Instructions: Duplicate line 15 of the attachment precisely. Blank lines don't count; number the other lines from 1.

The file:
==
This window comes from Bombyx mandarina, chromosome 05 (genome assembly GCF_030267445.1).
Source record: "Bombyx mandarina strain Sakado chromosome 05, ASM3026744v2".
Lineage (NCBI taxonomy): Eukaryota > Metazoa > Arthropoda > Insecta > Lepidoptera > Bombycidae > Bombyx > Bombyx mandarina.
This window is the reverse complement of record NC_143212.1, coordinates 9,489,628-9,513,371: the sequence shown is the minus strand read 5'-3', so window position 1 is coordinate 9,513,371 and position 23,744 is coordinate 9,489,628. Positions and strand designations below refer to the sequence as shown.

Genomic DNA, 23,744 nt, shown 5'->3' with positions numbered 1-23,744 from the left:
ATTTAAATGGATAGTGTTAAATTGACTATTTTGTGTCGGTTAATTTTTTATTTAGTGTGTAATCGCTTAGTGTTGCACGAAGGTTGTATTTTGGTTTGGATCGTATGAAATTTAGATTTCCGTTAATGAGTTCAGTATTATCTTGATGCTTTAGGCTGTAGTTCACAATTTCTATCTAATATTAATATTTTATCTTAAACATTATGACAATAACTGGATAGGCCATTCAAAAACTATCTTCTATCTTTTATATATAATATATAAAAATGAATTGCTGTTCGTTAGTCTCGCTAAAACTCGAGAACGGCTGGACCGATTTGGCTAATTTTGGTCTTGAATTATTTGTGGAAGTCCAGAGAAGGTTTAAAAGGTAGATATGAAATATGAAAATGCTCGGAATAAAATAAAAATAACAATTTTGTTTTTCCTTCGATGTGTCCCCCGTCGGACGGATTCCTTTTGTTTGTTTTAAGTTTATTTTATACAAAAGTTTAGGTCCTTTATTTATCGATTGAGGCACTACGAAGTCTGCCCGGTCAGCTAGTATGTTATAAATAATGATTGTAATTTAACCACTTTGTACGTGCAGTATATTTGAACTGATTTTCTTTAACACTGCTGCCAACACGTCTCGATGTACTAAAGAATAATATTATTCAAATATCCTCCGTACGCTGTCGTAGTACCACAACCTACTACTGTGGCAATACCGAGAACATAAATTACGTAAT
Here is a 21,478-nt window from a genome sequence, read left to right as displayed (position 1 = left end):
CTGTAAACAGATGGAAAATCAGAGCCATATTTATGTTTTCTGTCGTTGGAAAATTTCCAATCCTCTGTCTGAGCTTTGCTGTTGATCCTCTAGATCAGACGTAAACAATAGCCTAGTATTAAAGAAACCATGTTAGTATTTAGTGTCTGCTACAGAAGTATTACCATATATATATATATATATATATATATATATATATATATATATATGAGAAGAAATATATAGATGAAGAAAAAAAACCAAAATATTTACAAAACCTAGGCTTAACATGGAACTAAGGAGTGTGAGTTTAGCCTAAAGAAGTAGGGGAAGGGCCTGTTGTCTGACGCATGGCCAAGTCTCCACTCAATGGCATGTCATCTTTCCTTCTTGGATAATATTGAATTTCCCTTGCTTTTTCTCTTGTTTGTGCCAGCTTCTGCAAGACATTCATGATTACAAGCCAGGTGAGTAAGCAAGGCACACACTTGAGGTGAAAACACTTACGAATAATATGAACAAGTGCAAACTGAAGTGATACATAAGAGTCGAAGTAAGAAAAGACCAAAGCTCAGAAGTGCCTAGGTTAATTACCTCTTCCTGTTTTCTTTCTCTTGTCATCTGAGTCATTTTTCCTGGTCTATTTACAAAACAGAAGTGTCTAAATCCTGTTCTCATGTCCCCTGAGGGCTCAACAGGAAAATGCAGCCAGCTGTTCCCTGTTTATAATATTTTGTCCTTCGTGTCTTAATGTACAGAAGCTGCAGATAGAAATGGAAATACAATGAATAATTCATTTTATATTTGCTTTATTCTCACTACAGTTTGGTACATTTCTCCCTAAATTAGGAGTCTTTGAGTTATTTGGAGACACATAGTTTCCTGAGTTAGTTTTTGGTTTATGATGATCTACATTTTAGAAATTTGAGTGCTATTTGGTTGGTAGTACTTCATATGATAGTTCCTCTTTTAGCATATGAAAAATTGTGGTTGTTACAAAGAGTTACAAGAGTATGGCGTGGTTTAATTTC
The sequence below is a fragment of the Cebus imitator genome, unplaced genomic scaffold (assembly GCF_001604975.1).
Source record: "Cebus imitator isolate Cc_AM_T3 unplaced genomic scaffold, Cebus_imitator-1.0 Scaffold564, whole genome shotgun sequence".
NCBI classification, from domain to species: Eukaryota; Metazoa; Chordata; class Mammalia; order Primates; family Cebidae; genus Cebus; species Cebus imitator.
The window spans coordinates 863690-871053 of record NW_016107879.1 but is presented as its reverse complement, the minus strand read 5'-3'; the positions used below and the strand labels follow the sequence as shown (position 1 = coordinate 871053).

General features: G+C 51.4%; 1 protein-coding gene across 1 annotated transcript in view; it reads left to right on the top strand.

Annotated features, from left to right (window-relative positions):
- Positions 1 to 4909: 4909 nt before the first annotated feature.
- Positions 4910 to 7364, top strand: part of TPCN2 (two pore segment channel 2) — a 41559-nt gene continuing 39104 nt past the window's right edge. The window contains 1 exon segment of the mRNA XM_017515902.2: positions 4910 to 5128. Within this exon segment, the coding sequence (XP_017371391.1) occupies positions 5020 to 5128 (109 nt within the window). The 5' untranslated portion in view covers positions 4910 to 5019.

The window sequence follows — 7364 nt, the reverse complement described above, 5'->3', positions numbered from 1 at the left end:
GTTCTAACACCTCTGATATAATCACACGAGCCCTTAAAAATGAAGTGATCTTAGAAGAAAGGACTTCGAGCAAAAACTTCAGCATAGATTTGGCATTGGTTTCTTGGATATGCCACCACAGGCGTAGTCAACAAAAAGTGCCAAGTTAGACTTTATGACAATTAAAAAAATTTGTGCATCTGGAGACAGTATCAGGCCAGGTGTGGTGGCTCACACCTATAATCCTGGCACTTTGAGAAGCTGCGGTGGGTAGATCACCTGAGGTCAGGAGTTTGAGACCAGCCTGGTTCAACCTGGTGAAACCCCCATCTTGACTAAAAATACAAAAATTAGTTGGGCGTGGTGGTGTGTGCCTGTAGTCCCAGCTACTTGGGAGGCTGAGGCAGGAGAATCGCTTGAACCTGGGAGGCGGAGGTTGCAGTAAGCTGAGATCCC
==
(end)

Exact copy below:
- Positions 1 to 4909: 4909 nt before the first annotated feature.